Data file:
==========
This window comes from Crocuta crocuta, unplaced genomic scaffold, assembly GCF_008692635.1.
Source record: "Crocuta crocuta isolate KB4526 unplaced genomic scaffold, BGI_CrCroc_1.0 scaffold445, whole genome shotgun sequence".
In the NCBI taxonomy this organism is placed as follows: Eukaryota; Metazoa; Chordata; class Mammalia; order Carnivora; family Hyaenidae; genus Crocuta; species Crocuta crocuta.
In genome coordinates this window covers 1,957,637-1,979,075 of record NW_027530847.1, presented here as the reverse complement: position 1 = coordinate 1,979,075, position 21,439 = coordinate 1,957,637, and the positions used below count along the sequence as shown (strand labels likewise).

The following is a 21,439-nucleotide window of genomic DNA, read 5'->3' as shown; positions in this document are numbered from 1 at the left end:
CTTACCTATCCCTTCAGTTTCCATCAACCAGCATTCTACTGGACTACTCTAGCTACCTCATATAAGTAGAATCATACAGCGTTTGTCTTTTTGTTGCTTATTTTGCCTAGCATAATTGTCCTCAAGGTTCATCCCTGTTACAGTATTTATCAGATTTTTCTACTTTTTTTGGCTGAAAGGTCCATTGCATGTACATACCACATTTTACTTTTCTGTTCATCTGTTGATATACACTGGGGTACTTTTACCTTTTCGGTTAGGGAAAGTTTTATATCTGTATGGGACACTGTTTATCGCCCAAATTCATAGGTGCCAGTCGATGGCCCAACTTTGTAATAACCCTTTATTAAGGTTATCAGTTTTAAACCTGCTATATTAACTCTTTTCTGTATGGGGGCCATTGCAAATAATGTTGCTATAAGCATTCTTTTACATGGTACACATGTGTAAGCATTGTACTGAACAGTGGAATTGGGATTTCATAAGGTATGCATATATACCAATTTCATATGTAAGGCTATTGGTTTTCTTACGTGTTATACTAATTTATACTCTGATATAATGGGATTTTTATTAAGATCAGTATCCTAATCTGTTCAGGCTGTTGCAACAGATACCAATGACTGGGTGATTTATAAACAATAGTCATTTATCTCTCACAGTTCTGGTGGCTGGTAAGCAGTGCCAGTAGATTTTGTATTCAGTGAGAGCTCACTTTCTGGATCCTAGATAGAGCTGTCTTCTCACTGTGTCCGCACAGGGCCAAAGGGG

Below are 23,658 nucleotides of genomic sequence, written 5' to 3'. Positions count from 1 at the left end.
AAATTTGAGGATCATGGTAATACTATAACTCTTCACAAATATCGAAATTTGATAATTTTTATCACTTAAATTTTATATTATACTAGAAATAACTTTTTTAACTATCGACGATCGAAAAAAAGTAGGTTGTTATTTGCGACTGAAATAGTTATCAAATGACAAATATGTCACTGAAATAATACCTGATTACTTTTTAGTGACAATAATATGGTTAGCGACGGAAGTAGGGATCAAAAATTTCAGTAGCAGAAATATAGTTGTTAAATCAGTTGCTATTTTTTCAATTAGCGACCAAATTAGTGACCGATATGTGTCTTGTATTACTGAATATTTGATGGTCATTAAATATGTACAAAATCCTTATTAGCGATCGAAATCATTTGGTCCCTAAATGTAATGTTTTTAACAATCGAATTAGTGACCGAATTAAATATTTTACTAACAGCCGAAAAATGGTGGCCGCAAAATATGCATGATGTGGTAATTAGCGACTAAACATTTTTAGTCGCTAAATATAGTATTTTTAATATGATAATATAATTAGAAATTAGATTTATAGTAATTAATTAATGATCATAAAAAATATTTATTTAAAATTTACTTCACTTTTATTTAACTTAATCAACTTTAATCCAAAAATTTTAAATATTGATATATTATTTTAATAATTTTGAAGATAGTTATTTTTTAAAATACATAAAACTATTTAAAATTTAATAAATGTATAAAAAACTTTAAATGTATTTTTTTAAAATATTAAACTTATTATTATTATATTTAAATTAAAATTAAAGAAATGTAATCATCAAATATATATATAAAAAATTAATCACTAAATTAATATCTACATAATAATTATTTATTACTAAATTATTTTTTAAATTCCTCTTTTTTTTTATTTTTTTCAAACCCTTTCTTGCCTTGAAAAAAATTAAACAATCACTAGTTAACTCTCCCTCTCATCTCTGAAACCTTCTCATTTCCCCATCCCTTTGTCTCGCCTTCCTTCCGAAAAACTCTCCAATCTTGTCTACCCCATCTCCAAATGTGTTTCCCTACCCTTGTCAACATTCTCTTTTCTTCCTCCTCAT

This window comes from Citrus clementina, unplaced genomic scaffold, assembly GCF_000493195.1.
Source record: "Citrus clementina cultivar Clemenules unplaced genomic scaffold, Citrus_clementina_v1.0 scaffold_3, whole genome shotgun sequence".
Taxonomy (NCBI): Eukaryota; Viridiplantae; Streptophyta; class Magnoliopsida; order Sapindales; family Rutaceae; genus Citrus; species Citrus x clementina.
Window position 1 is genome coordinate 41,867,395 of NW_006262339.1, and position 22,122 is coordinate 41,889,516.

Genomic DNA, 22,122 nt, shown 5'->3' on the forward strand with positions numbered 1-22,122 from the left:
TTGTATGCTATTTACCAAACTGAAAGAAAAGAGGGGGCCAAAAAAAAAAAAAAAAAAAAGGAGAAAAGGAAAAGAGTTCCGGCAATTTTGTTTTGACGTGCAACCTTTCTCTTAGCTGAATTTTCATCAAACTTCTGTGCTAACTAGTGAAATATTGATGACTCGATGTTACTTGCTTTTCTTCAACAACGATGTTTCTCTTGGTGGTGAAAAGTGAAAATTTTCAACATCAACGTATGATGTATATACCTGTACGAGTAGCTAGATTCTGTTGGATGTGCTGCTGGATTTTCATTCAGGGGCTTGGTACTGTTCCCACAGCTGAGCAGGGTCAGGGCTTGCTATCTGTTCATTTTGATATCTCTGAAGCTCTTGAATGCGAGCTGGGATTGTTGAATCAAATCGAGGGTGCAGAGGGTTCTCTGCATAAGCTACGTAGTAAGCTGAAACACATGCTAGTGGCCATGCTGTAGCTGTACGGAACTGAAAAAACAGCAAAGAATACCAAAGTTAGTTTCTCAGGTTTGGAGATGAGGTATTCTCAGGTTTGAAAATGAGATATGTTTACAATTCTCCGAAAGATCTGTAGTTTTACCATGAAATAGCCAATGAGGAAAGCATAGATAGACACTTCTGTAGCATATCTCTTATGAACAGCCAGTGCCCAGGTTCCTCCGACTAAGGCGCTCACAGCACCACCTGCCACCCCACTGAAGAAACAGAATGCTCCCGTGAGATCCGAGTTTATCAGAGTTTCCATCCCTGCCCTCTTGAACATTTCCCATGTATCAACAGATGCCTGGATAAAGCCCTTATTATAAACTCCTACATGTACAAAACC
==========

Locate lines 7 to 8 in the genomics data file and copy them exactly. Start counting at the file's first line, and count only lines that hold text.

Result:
Below are 23,658 nucleotides of genomic sequence, written 5' to 3'. Positions count from 1 at the left end.
AAATTTGAGGATCATGGTAATACTATAACTCTTCACAAATATCGAAATTTGATAATTTTTATCACTTAAATTTTATATTATACTAGAAATAACTTTTTTAACTATCGACGATCGAAAAAAAGTAGGTTGTTATTTGCGACTGAAATAGTTATCAAATGACAAATATGTCACTGAAATAATACCTGATTACTTTTTAGTGACAATAATATGGTTAGCGACGGAAGTAGGGATCAAAAATTTCAGTAGCAGAAATATAGTTGTTAAATCAGTTGCTATTTTTTCAATTAGCGACCAAATTAGTGACCGATATGTGTCTTGTATTACTGAATATTTGATGGTCATTAAATATGTACAAAATCCTTATTAGCGATCGAAATCATTTGGTCCCTAAATGTAATGTTTTTAACAATCGAATTAGTGACCGAATTAAATATTTTACTAACAGCCGAAAAATGGTGGCCGCAAAATATGCATGATGTGGTAATTAGCGACTAAACATTTTTAGTCGCTAAATATAGTATTTTTAATATGATAATATAATTAGAAATTAGATTTATAGTAATTAATTAATGATCATAAAAAATATTTATTTAAAATTTACTTCACTTTTATTTAACTTAATCAACTTTAATCCAAAAATTTTAAATATTGATATATTATTTTAATAATTTTGAAGATAGTTATTTTTTAAAATACATAAAACTATTTAAAATTTAATAAATGTATAAAAAACTTTAAATGTATTTTTTTAAAATATTAAACTTATTATTATTATATTTAAATTAAAATTAAAGAAATGTAATCATCAAATATATATATAAAAAATTAATCACTAAATTAATATCTACATAATAATTATTTATTACTAAATTATTTTTTAAATTCCTCTTTTTTTTTATTTTTTTCAAACCCTTTCTTGCCTTGAAAAAAATTAAACAATCACTAGTTAACTCTCCCTCTCATCTCTGAAACCTTCTCATTTCCCCATCCCTTTGTCTCGCCTTCCTTCCGAAAAACTCTCCAATCTTGTCTACCCCATCTCCAAATGTGTTTCCCTACCCTTGTCAACATTCTCTTTTCTTCCTCCTCAT